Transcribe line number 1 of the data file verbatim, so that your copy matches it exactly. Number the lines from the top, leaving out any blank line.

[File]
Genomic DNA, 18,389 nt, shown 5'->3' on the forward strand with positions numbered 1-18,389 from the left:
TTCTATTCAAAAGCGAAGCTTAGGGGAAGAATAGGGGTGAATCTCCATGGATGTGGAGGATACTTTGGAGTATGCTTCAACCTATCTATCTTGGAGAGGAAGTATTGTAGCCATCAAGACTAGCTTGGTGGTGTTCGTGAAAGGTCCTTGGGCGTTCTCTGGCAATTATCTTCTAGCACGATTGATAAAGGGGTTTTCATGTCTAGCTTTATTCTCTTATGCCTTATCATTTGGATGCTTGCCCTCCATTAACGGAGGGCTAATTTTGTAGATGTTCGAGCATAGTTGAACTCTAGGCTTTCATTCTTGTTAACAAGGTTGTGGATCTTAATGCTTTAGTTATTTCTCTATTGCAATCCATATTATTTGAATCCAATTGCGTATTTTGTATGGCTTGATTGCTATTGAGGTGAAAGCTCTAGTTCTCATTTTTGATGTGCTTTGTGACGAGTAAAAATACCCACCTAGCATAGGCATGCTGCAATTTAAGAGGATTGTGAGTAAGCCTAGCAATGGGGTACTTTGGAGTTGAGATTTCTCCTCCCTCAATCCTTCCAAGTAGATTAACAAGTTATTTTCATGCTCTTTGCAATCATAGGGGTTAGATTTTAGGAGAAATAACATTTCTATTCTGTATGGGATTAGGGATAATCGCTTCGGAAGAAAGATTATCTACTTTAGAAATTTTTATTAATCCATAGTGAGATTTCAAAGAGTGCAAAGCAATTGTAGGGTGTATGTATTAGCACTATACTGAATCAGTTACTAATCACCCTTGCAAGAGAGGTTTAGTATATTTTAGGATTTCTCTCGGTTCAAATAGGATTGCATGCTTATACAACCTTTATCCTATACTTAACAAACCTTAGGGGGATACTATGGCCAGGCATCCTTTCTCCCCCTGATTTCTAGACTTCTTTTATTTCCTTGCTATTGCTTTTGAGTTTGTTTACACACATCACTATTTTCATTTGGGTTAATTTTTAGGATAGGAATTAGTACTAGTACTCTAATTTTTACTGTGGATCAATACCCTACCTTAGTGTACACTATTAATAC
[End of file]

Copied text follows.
Genomic DNA, 18,389 nt, shown 5'->3' on the forward strand with positions numbered 1-18,389 from the left: